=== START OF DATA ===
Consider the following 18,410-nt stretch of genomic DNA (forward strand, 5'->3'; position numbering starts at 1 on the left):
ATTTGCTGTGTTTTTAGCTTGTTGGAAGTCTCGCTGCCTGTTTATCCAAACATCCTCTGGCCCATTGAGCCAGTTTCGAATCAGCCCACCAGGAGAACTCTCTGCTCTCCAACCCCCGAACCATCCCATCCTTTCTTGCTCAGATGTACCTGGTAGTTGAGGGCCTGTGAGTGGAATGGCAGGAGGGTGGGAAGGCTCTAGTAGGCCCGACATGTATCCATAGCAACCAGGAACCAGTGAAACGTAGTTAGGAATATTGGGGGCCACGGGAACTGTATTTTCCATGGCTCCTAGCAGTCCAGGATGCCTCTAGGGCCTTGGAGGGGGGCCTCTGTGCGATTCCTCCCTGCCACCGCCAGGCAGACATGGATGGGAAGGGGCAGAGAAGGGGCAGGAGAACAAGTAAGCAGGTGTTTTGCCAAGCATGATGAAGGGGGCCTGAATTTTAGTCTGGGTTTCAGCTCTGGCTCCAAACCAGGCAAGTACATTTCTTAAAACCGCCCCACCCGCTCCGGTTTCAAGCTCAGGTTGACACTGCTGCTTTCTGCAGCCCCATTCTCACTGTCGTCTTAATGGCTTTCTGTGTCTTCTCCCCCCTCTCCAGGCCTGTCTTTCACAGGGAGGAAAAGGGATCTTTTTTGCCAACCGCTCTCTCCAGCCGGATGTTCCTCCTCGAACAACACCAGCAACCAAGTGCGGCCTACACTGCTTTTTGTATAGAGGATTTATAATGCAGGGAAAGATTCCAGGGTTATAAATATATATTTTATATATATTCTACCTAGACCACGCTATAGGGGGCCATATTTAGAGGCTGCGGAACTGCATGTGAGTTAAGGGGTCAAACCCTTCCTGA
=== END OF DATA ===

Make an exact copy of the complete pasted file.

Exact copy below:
Consider the following 18,410-nt stretch of genomic DNA (forward strand, 5'->3'; position numbering starts at 1 on the left):
ATTTGCTGTGTTTTTAGCTTGTTGGAAGTCTCGCTGCCTGTTTATCCAAACATCCTCTGGCCCATTGAGCCAGTTTCGAATCAGCCCACCAGGAGAACTCTCTGCTCTCCAACCCCCGAACCATCCCATCCTTTCTTGCTCAGATGTACCTGGTAGTTGAGGGCCTGTGAGTGGAATGGCAGGAGGGTGGGAAGGCTCTAGTAGGCCCGACATGTATCCATAGCAACCAGGAACCAGTGAAACGTAGTTAGGAATATTGGGGGCCACGGGAACTGTATTTTCCATGGCTCCTAGCAGTCCAGGATGCCTCTAGGGCCTTGGAGGGGGGCCTCTGTGCGATTCCTCCCTGCCACCGCCAGGCAGACATGGATGGGAAGGGGCAGAGAAGGGGCAGGAGAACAAGTAAGCAGGTGTTTTGCCAAGCATGATGAAGGGGGCCTGAATTTTAGTCTGGGTTTCAGCTCTGGCTCCAAACCAGGCAAGTACATTTCTTAAAACCGCCCCACCCGCTCCGGTTTCAAGCTCAGGTTGACACTGCTGCTTTCTGCAGCCCCATTCTCACTGTCGTCTTAATGGCTTTCTGTGTCTTCTCCCCCCTCTCCAGGCCTGTCTTTCACAGGGAGGAAAAGGGATCTTTTTTGCCAACCGCTCTCTCCAGCCGGATGTTCCTCCTCGAACAACACCAGCAACCAAGTGCGGCCTACACTGCTTTTTGTATAGAGGATTTATAATGCAGGGAAAGATTCCAGGGTTATAAATATATATTTTATATATATTCTACCTAGACCACGCTATAGGGGGCCATATTTAGAGGCTGCGGAACTGCATGTGAGTTAAGGGGTCAAACCCTTCCTGA